Since we were discussing the name Jessica the other day, would you like to learn some more facts about Shakespearean names? Did you know that in addition to Jessica, Shakespeare also invented the name Miranda (used in The Tempest) and was the first recorded person to use the name Olivia (in Twelfth Night)?
As we learned, Jessica is most likely based on an old Hebrew name, Iskah, which appears in the Bible (and was translated as Jeska in English). It went on to become the most popular name for baby girls in the 1980s and 1990s. Meanwhile, evidence shows that Shakespeare probably invented the name Olivia, perhaps as a feminine version of Oliver, but perhaps not. It too has grown in popularity in the past few years.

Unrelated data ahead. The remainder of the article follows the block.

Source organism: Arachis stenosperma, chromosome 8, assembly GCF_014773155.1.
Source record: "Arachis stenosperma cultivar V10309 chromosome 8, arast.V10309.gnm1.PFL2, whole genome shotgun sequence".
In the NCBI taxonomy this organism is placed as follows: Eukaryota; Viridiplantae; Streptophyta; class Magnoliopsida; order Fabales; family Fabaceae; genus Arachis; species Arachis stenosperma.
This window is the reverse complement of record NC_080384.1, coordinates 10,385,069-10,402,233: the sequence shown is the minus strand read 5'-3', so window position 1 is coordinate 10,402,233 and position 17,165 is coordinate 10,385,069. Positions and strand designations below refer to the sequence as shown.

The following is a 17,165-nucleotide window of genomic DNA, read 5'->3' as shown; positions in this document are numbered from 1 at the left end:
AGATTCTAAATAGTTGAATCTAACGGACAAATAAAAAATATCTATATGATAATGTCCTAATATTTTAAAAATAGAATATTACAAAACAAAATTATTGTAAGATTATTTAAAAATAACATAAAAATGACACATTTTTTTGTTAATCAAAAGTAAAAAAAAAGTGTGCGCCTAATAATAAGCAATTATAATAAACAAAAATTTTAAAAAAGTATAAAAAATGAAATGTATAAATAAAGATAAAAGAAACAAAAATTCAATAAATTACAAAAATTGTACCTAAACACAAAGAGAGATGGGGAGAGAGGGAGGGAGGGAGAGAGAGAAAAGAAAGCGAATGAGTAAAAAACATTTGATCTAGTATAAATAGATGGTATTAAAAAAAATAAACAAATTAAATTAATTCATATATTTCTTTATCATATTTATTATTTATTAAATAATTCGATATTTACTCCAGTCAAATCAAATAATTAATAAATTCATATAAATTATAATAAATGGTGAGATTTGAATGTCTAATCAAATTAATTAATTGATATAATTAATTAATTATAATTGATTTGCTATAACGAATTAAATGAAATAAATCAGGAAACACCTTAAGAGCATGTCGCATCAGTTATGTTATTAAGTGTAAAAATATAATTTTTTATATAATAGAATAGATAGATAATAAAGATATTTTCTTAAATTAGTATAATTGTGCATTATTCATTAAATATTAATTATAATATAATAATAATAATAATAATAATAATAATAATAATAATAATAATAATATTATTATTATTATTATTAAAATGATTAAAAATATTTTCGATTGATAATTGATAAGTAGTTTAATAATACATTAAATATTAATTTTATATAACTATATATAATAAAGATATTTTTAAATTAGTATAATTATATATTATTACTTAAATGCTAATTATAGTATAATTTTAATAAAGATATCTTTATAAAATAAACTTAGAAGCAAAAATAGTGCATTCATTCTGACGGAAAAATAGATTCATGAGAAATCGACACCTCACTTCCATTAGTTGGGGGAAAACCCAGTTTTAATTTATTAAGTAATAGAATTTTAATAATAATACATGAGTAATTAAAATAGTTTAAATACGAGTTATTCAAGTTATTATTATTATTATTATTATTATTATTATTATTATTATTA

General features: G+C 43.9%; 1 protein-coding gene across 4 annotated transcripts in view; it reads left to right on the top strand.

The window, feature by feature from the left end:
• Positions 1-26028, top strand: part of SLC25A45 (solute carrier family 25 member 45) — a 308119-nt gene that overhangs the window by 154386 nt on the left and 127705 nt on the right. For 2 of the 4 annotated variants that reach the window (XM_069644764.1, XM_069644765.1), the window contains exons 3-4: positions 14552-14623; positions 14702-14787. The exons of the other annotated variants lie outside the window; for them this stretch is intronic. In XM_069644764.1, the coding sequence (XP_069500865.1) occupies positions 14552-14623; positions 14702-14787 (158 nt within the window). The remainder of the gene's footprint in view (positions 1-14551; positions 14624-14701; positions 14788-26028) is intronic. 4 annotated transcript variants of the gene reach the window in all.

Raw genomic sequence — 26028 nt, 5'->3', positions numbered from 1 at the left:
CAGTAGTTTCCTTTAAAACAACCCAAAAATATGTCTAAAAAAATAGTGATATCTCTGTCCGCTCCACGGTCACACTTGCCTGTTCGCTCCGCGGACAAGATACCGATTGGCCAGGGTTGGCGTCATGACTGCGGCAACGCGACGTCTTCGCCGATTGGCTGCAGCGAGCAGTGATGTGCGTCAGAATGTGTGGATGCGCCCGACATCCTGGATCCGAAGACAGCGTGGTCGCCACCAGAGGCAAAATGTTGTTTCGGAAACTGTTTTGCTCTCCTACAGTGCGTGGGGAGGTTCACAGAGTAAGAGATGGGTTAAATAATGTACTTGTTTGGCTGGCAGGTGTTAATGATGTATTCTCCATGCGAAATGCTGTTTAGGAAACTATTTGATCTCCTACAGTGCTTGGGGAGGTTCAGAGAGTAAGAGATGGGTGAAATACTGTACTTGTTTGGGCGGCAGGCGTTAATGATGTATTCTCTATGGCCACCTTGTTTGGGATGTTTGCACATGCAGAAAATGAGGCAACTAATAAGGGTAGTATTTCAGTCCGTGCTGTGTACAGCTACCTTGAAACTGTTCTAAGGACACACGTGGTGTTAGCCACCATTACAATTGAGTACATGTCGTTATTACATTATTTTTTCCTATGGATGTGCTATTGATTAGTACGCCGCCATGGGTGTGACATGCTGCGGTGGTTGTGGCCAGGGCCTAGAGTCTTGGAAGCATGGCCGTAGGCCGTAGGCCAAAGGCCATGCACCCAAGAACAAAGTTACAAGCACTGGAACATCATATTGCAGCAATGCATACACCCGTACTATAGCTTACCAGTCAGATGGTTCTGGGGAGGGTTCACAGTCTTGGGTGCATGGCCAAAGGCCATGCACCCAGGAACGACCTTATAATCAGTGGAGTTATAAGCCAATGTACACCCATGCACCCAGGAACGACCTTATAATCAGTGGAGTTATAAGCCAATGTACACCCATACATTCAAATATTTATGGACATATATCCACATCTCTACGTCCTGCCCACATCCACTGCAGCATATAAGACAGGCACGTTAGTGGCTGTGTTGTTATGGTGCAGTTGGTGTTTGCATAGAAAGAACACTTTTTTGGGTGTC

Miranda was also invented by Shakespeare, most likely as a name form of the Latin word “mirandus” (lovely) or the Latin verb “mirari” (to admire).
Shakespeare was obviously a fan of unusual and striking names. Romeo, Juliet, Ophelia, Othello – these aren’t names we necessarily hear all the time today, even if Jessica and Olivia are. Many of his plays are set in countries other than England, particularly Italy, so it makes sense that the names he uses are distinctive, but still, how many Italians named Mercutio were there in the 16th century? It seems that he simply had a flair for the dramatic!
It’s especially funny when we consider statistics like the following – around 75%-85% of babies born in Elizabethan England were named after their grandparents. This means that most little Elizabethans were running around with names like Mary, John, Richard, Katherine, Joan and Robert. Not an Iago in the bunch!